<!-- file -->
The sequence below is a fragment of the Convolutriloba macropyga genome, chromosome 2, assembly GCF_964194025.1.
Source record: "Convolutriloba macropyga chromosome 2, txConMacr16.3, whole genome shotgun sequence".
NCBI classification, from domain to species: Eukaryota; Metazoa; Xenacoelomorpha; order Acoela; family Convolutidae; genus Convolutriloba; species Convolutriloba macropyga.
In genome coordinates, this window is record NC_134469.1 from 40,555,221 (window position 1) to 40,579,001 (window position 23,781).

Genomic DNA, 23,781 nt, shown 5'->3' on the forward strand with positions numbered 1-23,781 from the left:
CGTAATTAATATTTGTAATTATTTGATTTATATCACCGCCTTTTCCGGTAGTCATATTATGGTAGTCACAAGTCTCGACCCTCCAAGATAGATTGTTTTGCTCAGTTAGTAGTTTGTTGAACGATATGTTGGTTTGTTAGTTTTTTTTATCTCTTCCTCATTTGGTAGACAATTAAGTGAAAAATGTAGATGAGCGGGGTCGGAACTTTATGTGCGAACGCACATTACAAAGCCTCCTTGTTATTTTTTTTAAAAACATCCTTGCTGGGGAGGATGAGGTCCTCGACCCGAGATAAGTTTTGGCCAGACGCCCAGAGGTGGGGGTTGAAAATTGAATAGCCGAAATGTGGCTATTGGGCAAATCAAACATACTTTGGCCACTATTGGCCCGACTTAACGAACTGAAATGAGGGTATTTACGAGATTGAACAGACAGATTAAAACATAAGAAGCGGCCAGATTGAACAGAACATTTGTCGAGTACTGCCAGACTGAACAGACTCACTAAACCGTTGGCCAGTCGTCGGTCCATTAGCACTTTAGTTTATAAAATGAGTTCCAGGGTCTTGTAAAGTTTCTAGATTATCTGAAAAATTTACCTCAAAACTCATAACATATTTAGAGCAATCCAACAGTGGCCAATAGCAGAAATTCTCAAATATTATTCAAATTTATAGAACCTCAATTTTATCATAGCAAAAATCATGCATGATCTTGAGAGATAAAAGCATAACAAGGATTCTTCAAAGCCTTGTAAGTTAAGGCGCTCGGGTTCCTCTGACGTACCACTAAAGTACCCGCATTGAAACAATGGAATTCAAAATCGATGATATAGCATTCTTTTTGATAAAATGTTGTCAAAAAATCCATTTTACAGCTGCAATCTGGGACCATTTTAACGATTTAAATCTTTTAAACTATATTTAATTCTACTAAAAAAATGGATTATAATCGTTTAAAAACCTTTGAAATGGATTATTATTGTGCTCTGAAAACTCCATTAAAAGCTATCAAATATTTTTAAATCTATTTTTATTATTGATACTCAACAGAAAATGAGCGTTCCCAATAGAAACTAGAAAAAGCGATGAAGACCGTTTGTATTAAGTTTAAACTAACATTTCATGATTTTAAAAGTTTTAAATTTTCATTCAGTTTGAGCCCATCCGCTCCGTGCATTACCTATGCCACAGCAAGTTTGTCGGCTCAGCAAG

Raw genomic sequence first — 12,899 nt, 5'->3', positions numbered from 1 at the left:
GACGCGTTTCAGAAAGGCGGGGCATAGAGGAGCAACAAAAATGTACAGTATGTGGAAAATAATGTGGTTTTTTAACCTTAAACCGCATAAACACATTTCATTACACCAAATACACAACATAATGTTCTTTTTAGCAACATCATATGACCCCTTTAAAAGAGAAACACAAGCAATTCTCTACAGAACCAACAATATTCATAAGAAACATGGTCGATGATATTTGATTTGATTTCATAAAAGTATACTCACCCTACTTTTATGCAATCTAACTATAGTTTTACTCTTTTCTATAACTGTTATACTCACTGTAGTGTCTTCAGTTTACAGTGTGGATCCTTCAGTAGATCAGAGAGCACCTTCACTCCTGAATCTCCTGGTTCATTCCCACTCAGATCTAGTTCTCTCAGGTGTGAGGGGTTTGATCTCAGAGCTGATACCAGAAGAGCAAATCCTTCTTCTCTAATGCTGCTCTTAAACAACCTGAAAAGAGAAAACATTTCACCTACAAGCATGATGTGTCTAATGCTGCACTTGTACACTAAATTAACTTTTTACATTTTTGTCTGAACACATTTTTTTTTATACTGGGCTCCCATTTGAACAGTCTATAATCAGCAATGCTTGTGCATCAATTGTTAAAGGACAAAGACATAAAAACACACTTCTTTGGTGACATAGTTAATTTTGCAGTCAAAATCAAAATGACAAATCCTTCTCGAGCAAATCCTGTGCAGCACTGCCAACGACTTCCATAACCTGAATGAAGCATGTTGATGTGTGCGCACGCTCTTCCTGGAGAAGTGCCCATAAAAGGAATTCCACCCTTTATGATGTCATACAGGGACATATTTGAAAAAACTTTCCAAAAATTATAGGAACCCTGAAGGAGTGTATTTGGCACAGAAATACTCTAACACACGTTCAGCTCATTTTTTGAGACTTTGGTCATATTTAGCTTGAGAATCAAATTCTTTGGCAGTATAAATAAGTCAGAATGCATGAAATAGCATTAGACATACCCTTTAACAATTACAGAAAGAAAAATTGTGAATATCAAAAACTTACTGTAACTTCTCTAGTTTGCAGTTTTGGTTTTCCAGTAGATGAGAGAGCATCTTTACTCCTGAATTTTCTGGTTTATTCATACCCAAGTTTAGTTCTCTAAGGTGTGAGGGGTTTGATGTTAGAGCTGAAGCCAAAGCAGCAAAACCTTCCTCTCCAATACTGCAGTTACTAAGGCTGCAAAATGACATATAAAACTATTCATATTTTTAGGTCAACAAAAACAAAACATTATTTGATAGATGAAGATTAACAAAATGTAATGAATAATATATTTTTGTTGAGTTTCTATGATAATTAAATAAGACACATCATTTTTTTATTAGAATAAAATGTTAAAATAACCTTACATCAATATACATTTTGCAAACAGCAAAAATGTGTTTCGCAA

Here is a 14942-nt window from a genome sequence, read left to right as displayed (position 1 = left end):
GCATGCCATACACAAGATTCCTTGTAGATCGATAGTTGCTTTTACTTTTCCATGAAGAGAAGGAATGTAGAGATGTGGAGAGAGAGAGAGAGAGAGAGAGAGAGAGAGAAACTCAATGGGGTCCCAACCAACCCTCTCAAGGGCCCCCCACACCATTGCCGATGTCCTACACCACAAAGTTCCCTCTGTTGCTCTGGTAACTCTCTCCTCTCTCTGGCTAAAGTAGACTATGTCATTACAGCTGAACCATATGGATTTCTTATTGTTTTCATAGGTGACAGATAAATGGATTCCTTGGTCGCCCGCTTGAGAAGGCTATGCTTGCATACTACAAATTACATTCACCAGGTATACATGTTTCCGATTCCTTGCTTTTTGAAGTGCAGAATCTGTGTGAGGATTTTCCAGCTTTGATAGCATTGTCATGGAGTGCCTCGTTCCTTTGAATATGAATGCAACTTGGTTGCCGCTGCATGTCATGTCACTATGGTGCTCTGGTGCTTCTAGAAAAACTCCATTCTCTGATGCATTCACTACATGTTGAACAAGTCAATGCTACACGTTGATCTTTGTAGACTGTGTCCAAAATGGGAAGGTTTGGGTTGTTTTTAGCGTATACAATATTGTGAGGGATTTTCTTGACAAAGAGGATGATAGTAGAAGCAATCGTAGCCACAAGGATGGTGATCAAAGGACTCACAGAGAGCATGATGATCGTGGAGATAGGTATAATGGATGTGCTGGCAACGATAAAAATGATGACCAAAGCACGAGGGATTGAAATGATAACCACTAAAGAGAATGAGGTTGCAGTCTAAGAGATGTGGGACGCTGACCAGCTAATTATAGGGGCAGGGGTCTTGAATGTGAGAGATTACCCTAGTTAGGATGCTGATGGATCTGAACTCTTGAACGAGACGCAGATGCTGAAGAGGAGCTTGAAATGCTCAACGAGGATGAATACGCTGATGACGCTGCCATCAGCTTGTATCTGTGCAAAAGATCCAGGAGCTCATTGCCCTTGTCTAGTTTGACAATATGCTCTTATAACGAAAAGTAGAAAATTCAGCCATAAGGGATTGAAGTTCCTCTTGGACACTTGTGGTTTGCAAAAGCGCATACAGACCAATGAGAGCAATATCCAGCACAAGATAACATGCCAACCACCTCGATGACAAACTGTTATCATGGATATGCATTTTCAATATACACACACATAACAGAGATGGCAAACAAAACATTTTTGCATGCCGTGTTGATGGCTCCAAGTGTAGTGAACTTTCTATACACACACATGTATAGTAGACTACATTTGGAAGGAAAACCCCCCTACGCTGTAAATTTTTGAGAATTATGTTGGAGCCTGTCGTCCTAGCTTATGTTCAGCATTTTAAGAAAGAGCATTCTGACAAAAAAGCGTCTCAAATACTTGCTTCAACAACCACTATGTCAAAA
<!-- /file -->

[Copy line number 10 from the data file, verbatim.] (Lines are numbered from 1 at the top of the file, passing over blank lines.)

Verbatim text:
GCATGCCATACACAAGATTCCTTGTAGATCGATAGTTGCTTTTACTTTTCCATGAAGAGAAGGAATGTAGAGATGTGGAGAGAGAGAGAGAGAGAGAGAGAGAGAGAGAAACTCAATGGGGTCCCAACCAACCCTCTCAAGGGCCCCCCACACCATTGCCGATGTCCTACACCACAAAGTTCCCTCTGTTGCTCTGGTAACTCTCTCCTCTCTCTGGCTAAAGTAGACTATGTCATTACAGCTGAACCATATGGATTTCTTATTGTTTTCATAGGTGACAGATAAATGGATTCCTTGGTCGCCCGCTTGAGAAGGCTATGCTTGCATACTACAAATTACATTCACCAGGTATACATGTTTCCGATTCCTTGCTTTTTGAAGTGCAGAATCTGTGTGAGGATTTTCCAGCTTTGATAGCATTGTCATGGAGTGCCTCGTTCCTTTGAATATGAATGCAACTTGGTTGCCGCTGCATGTCATGTCACTATGGTGCTCTGGTGCTTCTAGAAAAACTCCATTCTCTGATGCATTCACTACATGTTGAACAAGTCAATGCTACACGTTGATCTTTGTAGACTGTGTCCAAAATGGGAAGGTTTGGGTTGTTTTTAGCGTATACAATATTGTGAGGGATTTTCTTGACAAAGAGGATGATAGTAGAAGCAATCGTAGCCACAAGGATGGTGATCAAAGGACTCACAGAGAGCATGATGATCGTGGAGATAGGTATAATGGATGTGCTGGCAACGATAAAAATGATGACCAAAGCACGAGGGATTGAAATGATAACCACTAAAGAGAATGAGGTTGCAGTCTAAGAGATGTGGGACGCTGACCAGCTAATTATAGGGGCAGGGGTCTTGAATGTGAGAGATTACCCTAGTTAGGATGCTGATGGATCTGAACTCTTGAACGAGACGCAGATGCTGAAGAGGAGCTTGAAATGCTCAACGAGGATGAATACGCTGATGACGCTGCCATCAGCTTGTATCTGTGCAAAAGATCCAGGAGCTCATTGCCCTTGTCTAGTTTGACAATATGCTCTTATAACGAAAAGTAGAAAATTCAGCCATAAGGGATTGAAGTTCCTCTTGGACACTTGTGGTTTGCAAAAGCGCATACAGACCAATGAGAGCAATATCCAGCACAAGATAACATGCCAACCACCTCGATGACAAACTGTTATCATGGATATGCATTTTCAATATACACACACATAACAGAGATGGCAAACAAAACATTTTTGCATGCCGTGTTGATGGCTCCAAGTGTAGTGAACTTTCTATACACACACATGTATAGTAGACTACATTTGGAAGGAAAACCCCCCTACGCTGTAAATTTTTGAGAATTATGTTGGAGCCTGTCGTCCTAGCTTATGTTCAGCATTTTAAGAAAGAGCATTCTGACAAAAAAGCGTCTCAAATACTTGCTTCAACAACCACTATGTCAAAA